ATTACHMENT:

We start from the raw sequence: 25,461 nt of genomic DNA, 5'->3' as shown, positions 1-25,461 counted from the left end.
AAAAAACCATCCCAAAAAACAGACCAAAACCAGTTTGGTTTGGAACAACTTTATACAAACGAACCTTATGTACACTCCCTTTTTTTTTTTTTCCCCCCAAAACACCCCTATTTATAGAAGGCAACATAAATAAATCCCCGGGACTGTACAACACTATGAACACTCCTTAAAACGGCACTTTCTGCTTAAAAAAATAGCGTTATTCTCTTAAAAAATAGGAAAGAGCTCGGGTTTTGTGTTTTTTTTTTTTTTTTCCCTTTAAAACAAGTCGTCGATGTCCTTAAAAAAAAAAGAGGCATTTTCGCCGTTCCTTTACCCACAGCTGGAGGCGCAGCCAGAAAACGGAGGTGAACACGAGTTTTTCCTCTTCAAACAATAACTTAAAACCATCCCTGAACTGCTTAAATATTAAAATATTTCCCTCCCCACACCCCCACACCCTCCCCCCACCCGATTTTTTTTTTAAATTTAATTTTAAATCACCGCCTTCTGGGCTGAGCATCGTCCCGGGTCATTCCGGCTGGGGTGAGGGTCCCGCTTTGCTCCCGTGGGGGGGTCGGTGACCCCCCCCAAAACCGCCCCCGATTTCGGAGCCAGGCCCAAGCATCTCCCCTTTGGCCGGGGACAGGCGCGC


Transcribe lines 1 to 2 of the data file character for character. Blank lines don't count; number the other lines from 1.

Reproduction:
We start from the raw sequence: 25,461 nt of genomic DNA, 5'->3' as shown, positions 1-25,461 counted from the left end.
AAAAAACCATCCCAAAAAACAGACCAAAACCAGTTTGGTTTGGAACAACTTTATACAAACGAACCTTATGTACACTCCCTTTTTTTTTTTTTCCCCCCAAAACACCCCTATTTATAGAAGGCAACATAAATAAATCCCCGGGACTGTACAACACTATGAACACTCCTTAAAACGGCACTTTCTGCTTAAAAAAATAGCGTTATTCTCTTAAAAAATAGGAAAGAGCTCGGGTTTTGTGTTTTTTTTTTTTTTTTCCCTTTAAAACAAGTCGTCGATGTCCTTAAAAAAAAAAGAGGCATTTTCGCCGTTCCTTTACCCACAGCTGGAGGCGCAGCCAGAAAACGGAGGTGAACACGAGTTTTTCCTCTTCAAACAATAACTTAAAACCATCCCTGAACTGCTTAAATATTAAAATATTTCCCTCCCCACACCCCCACACCCTCCCCCCACCCGATTTTTTTTTTAAATTTAATTTTAAATCACCGCCTTCTGGGCTGAGCATCGTCCCGGGTCATTCCGGCTGGGGTGAGGGTCCCGCTTTGCTCCCGTGGGGGGGTCGGTGACCCCCCCCAAAACCGCCCCCGATTTCGGAGCCAGGCCCAAGCATCTCCCCTTTGGCCGGGGACAGGCGCGC